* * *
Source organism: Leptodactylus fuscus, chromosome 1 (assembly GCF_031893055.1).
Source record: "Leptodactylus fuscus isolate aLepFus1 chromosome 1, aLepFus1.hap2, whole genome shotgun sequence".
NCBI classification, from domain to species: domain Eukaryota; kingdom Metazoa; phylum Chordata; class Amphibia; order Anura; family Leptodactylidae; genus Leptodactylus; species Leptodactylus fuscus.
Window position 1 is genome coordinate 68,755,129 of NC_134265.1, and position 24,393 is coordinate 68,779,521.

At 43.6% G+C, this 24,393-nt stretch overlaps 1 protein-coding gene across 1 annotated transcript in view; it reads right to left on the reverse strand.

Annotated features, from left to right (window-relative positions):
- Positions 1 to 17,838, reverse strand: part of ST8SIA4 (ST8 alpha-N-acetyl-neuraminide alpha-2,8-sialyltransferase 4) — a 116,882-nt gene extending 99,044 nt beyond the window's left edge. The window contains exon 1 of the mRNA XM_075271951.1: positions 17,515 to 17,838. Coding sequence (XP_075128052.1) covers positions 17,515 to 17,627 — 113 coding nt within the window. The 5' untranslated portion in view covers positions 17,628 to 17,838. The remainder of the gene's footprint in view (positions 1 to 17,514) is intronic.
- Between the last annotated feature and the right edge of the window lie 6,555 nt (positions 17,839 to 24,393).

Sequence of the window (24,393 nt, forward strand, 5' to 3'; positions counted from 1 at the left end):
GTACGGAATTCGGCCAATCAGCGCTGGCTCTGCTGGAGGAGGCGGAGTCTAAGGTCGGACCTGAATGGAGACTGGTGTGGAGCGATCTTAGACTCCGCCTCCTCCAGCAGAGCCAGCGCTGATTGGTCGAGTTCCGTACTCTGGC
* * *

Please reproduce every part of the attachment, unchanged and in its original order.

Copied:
Source organism: Leptodactylus fuscus, chromosome 1 (assembly GCF_031893055.1).
Source record: "Leptodactylus fuscus isolate aLepFus1 chromosome 1, aLepFus1.hap2, whole genome shotgun sequence".
NCBI classification, from domain to species: domain Eukaryota; kingdom Metazoa; phylum Chordata; class Amphibia; order Anura; family Leptodactylidae; genus Leptodactylus; species Leptodactylus fuscus.
Window position 1 is genome coordinate 68,755,129 of NC_134265.1, and position 24,393 is coordinate 68,779,521.

At 43.6% G+C, this 24,393-nt stretch overlaps 1 protein-coding gene across 1 annotated transcript in view; it reads right to left on the reverse strand.

Annotated features, from left to right (window-relative positions):
- Positions 1 to 17,838, reverse strand: part of ST8SIA4 (ST8 alpha-N-acetyl-neuraminide alpha-2,8-sialyltransferase 4) — a 116,882-nt gene extending 99,044 nt beyond the window's left edge. The window contains exon 1 of the mRNA XM_075271951.1: positions 17,515 to 17,838. Coding sequence (XP_075128052.1) covers positions 17,515 to 17,627 — 113 coding nt within the window. The 5' untranslated portion in view covers positions 17,628 to 17,838. The remainder of the gene's footprint in view (positions 1 to 17,514) is intronic.
- Between the last annotated feature and the right edge of the window lie 6,555 nt (positions 17,839 to 24,393).

Sequence of the window (24,393 nt, forward strand, 5' to 3'; positions counted from 1 at the left end):
GTACGGAATTCGGCCAATCAGCGCTGGCTCTGCTGGAGGAGGCGGAGTCTAAGGTCGGACCTGAATGGAGACTGGTGTGGAGCGATCTTAGACTCCGCCTCCTCCAGCAGAGCCAGCGCTGATTGGTCGAGTTCCGTACTCTGGC